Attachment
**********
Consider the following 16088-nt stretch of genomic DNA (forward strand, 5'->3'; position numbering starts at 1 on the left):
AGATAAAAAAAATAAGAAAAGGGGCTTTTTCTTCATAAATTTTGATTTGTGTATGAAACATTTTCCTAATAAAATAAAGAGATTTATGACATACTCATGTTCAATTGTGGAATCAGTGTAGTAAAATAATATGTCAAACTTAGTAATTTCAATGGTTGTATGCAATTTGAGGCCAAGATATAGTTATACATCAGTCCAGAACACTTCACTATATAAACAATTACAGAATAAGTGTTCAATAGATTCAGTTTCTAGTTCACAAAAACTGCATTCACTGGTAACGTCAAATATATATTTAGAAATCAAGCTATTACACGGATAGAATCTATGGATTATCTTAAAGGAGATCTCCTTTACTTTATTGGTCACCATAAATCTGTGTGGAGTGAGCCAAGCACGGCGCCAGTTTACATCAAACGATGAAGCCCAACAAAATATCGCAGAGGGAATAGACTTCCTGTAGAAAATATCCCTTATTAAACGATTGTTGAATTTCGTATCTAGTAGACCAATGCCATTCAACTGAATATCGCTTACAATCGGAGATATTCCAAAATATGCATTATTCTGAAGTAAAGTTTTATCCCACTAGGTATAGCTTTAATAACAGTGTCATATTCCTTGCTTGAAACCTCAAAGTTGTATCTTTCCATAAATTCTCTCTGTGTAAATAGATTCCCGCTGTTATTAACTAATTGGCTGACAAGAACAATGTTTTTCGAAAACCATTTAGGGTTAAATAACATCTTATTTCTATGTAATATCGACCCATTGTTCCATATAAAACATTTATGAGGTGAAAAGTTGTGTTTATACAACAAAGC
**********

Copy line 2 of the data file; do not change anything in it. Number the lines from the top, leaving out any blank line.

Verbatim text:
AGATAAAAAAAATAAGAAAAGGGGCTTTTTCTTCATAAATTTTGATTTGTGTATGAAACATTTTCCTAATAAAATAAAGAGATTTATGACATACTCATGTTCAATTGTGGAATCAGTGTAGTAAAATAATATGTCAAACTTAGTAATTTCAATGGTTGTATGCAATTTGAGGCCAAGATATAGTTATACATCAGTCCAGAACACTTCACTATATAAACAATTACAGAATAAGTGTTCAATAGATTCAGTTTCTAGTTCACAAAAACTGCATTCACTGGTAACGTCAAATATATATTTAGAAATCAAGCTATTACACGGATAGAATCTATGGATTATCTTAAAGGAGATCTCCTTTACTTTATTGGTCACCATAAATCTGTGTGGAGTGAGCCAAGCACGGCGCCAGTTTACATCAAACGATGAAGCCCAACAAAATATCGCAGAGGGAATAGACTTCCTGTAGAAAATATCCCTTATTAAACGATTGTTGAATTTCGTATCTAGTAGACCAATGCCATTCAACTGAATATCGCTTACAATCGGAGATATTCCAAAATATGCATTATTCTGAAGTAAAGTTTTATCCCACTAGGTATAGCTTTAATAACAGTGTCATATTCCTTGCTTGAAACCTCAAAGTTGTATCTTTCCATAAATTCTCTCTGTGTAAATAGATTCCCGCTGTTATTAACTAATTGGCTGACAAGAACAATGTTTTTCGAAAACCATTTAGGGTTAAATAACATCTTATTTCTATGTAATATCGACCCATTGTTCCATATAAAACATTTATGAGGTGAAAAGTTGTGTTTATACAACAAAGC